While it may not let you go where no man has gone before, Celestia is an amazing desktop application that lets you travel anywhere in the known Universe.
You can view any object in the Solar System, travel to distant stars, and even leave the Galaxy to view planets only recently discovered by NASA and global space agencies.
Celestia is cross-platform, which means you can run it on Windows, Mac OS X, or Linux. It’s also open source, so if you’re using a different operating system, or if it’s not available as a binary package for your distribution, you can compile it yourself.
Windows and Macintosh users should head to the Celestia download page, while Linux users should check and see if it’s available through their package manager. In Ubuntu, you can download Celestia using the following command:
By default, Celestia uses a QT interface, which will work great in a KDE setup (such as Kubuntu). Gnome users will probably want to install the Gnome front-end, using the command:
There are also loads of add-on packages available for Celestia, which increases the size of the database of objects Celestia is able to view. These include various spacecraft and satellites, deep space objects, and even fictional objects such as space bases in Star Trek and Babylon 5. For a complete list of add-ons, check out the Celestia Motherlode site.
Once installed, you’re ready to start navigating your way around space in Celestia. The first thing you’ll probably want to do is check out Earth, or maybe some of the other planets in our Solar System. By default, Celestia comes with the graphics for objects in the Milky Way, such as each planet’s moons, various asteroids, stars, and comets. The Gnome front-end has a really handy tour guide feature, which will let you select some of the more popular attractions in space:
Selecting “Go To” will take you on a journey through the millions of miles to whichever object you have selected. I traveled to the comet Borrelly, and was able to view this beautiful image taken by the Deep Space 1 spacecraft:
Next, I was curious about how things looked from the most distant parts of our Solar System, so I traveled over to the ex-planet Pluto, to check out how things looked from that icy rock way out in space. Celestia gave me a beautiful view of Pluto’s moon, Charon, which you can see in the upper-left corner here, and you can see all the inner planets labeled in the distance:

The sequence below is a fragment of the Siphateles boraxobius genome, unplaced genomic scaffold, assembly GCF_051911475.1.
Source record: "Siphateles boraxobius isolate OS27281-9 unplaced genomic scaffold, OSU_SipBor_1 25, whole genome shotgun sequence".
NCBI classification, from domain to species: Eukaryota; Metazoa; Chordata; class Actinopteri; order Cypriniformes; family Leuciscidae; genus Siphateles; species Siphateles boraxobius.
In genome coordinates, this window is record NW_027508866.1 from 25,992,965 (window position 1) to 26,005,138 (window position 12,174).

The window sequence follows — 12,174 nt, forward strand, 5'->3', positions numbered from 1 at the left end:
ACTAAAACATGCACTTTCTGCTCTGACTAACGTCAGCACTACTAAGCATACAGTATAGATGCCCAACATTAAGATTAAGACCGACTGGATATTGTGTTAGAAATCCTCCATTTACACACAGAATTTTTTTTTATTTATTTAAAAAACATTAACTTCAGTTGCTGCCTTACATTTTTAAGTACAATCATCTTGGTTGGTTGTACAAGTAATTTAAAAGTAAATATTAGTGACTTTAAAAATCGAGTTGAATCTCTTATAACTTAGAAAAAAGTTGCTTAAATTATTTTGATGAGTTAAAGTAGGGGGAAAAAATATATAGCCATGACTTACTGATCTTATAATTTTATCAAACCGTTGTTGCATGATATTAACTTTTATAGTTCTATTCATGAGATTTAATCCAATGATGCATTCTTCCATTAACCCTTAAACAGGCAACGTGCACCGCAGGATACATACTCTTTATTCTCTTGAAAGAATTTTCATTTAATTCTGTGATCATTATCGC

To travel back, I simply right-clicked on Saturn and selected “Go-To”; stars in the background whizzed by as Jupiter and one of its moons, Titan, approached, giving me this wonderful view:
I could have spent hours traveling around the planets and asteroids in our Solar System, but I wanted to get into Outer Space and see what else Celestia could do.
Celestia comes with a very handy Star System Browser, which will show you a list of known stars, and you can sort by distance, known planetary systems, or brightness. Personally, I find stars with planets to be the most interesting, since they’re the ones that will likely have life, so I selected the Wolf 562 system. Once Celestia traveled to this distant star, I was able to see its planetary companion (romantically named “b”), and plot its orbit around its mother star.
Obviously, there are hundreds, if not thousands, of other stars objects to explore. That’s the fun of Celestia! You’ll never run out of objects to view, or new things to find. And for more cool pictures, check out the Celestia Screenshot Gallery!
I heard on the news that there will be a lunar eclipse today (Feburary 21, 2008). Unfortunately, I’m not in a position to see it; but with Celestia, I can get a 3D simulation of any eclipse (Solar or Lunar) and of any planet, at any point in history – or even the future! Celestia’s eclipse finder lets you enter a date range, and select which eclipse you’d like to view:
Even though I won’t be able to see the Lunar eclipse today, I can still check out the view of the Earth, Sun, and the Moon lined up, using Celestia:
I haven’t really discussed the details about what type of information Celestia shows you. Obviously, you can set it to label stars, orbits, planets, and other bodies; it will tell you the surface temperature and luminosity of any object, its distance from any other object, and what class planet or star something is. This is all really great information for astronomers, and I have no doubt that this software will serve as a useful tool for anyone in that profession or field of study. But Celestia is great even for those who are just interested in space and the Universe. Celestia lets travel millions of light years without ever leaving home!